Years ago, there were two books I read with great relish written by one of the great entrepreneurs of our time, Mark McCormack. The two books were What They Don't Teach You at Harvard Business School and What They Still Don't Teach You at Harvard Business School, the sequel written a few years later.
The books are filled with wisdom and street-smart advice, and McCormack tells it like it is about people being people. The inference, of course, is that at institutions such as Harvard Business School there isn't a lot of time spent trying to inculcate students with good old-fashioned common sense.
If you've never read these books, they are as relevant today as they were when they were penned. As way of background, McCormack, who died a few years ago, founded the renowned agency International Management Group (now known simply as IMG) in Cleveland in 1960. And, as one article written about him puts it, many sports personalities (not to mention entertainment and media celebs) are still reaping the benefits. McCormack was responsible for procuring previously unfathomable riches for his clients and, in turn, molding the business of sport into what it is today.
His first client was golf legend Arnold Palmer, whom he signed in 1960. In tennis, Bjorn Borg, John McEnroe, Chris Evert and Martina Navratilova were among his clientele. IMG still represents many of the superstars of golf and tennis.
Recently, one of the Modern Healthcare salespeople showed me an article he read in the Minneapolis/St. Paul Business Journal. It was written by Laura Laaman, an award-winning sales, management and customer service speaker and trainer, and the title of her article was "What does an Ivy League degree lack? Often, real-life sales skills." That title alone made me think of McCormack and how he had viewed Harvard and other schools of advanced learning.
In her article, Laaman talks about her excitement at being asked to speak at Harvard Business School. However, after her initial exhilaration, she was surprised to find out the reason for her invite was not to complement the Harvard curriculum on professional selling but rather to talk about the real world of sales management and training in the practice of personal selling. The professor who invited her had recognized there was a total lack of formal training in these areas at the school.
Laaman tells us she discussed how important it is to develop personal selling tools for anyone who hopes to be successful in business. She made the point that it really doesn't matter what your chosen field is because no matter who you are, you aren't going to get very far selling your ideas -- both internally and externally -- without personal selling tools.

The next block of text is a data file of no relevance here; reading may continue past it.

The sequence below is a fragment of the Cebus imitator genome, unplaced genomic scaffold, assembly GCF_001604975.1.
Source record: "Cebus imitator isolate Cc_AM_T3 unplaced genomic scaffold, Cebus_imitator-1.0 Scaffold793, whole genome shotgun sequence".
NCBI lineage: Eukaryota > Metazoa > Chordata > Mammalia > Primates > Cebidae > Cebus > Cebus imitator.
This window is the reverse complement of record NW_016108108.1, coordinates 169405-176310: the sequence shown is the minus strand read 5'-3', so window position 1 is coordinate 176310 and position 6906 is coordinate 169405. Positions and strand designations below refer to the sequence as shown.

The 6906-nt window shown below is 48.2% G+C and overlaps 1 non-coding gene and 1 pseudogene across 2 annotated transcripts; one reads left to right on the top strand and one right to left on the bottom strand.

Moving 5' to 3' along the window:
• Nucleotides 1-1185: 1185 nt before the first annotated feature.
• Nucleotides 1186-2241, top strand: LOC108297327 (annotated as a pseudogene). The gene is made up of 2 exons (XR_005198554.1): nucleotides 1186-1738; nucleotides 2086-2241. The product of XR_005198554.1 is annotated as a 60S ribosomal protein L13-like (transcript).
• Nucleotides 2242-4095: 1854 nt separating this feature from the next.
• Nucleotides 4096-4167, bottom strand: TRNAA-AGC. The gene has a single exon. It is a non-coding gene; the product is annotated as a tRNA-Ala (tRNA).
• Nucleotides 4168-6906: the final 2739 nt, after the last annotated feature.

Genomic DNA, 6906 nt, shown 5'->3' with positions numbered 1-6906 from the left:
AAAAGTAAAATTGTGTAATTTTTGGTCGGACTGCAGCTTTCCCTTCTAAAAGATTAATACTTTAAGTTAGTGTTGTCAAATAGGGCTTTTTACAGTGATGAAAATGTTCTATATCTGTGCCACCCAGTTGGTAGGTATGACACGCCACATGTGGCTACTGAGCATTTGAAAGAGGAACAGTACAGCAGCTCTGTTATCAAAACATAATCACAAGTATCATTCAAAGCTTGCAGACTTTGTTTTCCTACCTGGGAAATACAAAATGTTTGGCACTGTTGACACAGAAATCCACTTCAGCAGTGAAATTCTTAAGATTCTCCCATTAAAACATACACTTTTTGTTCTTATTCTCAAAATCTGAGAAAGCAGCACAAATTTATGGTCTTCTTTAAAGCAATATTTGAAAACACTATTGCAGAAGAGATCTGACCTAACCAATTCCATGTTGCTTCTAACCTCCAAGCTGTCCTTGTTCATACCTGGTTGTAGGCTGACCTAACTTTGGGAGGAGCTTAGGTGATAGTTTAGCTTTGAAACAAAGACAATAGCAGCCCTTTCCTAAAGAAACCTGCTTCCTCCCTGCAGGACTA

Laaman also made the point to the Harvard students that they could be running a company that makes great products, but if the organization doesn't have a quality sales force, nothing will happen. Salespeople are the core of any business. They make things happen. They make people want to buy products, and unless salespeople are in the field meeting customers at the point of sale, products won't move and the business will go under.
So you can understand how important it is for people who eventually want to run a business to understand this basic idea. Laaman didn't know if she got her message across to the students until she found out a few months later that many of them referenced her material in their written exams.
She then shares an experience she had during a lecture at another university a few years earlier. The professor who had invited her showed her the results of a study he had done with the parents of students entering the university. The parents were asked to rank which professions they would most like their children to enter. At the bottom of the list? Sales.
From her experience at Harvard, Laaman tells us what she believes is important: If the curriculum at Harvard doesn't include a course on professional sales, then those students who graduate and go out into the business world aren't going to be successful in running a company.
Laaman tells us about some of her experiences at companies where she is asked to step in to train a company's sales force. She says that most of the time, the top sales management is both disappointed and somewhat resistant to the idea that its salespeople need such training. She claims that too often she is met with the mindset that when a person joins a company and is given the title of salesperson, that person doesn't need training.
She then uses the analogy that she is thankful that brain surgeons need continuous postgraduate training and education to learn all the new skills and techniques, but she is dumbfounded by sales managers and executives who think salespeople's skills don't have to be upgraded continually. Her take on this questionable attitude is that many seasoned sales executives feel that way because they were forced to figure things out on their own. You know, what's good for the goose ...
Laaman says that once a company provides sales training and it sees a return on its investment, then it's a win for the company as well as its customers -- and the sales professionals themselves. Her final observation is that if you are an executive in a business with a successful sales team, then you should pat yourself on the back and feel really good about things. But she adds this: Don't forget to keep giving your salespeople the very best training you possibly can so they stay up-to-date and keep improving.
Never stop learning.